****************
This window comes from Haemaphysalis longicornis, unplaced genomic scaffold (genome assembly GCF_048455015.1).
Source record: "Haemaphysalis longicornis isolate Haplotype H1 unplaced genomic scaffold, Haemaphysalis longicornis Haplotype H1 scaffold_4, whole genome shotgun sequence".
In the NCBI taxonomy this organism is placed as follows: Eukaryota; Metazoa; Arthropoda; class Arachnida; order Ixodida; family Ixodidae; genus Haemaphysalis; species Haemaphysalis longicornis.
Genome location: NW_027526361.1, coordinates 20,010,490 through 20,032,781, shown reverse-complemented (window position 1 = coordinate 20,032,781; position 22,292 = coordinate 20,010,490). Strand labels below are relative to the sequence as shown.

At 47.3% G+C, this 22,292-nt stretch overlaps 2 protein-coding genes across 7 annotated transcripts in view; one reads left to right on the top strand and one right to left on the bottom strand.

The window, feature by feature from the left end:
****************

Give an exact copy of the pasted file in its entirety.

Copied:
This window comes from Haemaphysalis longicornis, unplaced genomic scaffold (genome assembly GCF_048455015.1).
Source record: "Haemaphysalis longicornis isolate Haplotype H1 unplaced genomic scaffold, Haemaphysalis longicornis Haplotype H1 scaffold_4, whole genome shotgun sequence".
In the NCBI taxonomy this organism is placed as follows: Eukaryota; Metazoa; Arthropoda; class Arachnida; order Ixodida; family Ixodidae; genus Haemaphysalis; species Haemaphysalis longicornis.
Genome location: NW_027526361.1, coordinates 20,010,490 through 20,032,781, shown reverse-complemented (window position 1 = coordinate 20,032,781; position 22,292 = coordinate 20,010,490). Strand labels below are relative to the sequence as shown.

At 47.3% G+C, this 22,292-nt stretch overlaps 2 protein-coding genes across 7 annotated transcripts in view; one reads left to right on the top strand and one right to left on the bottom strand.

The window, feature by feature from the left end: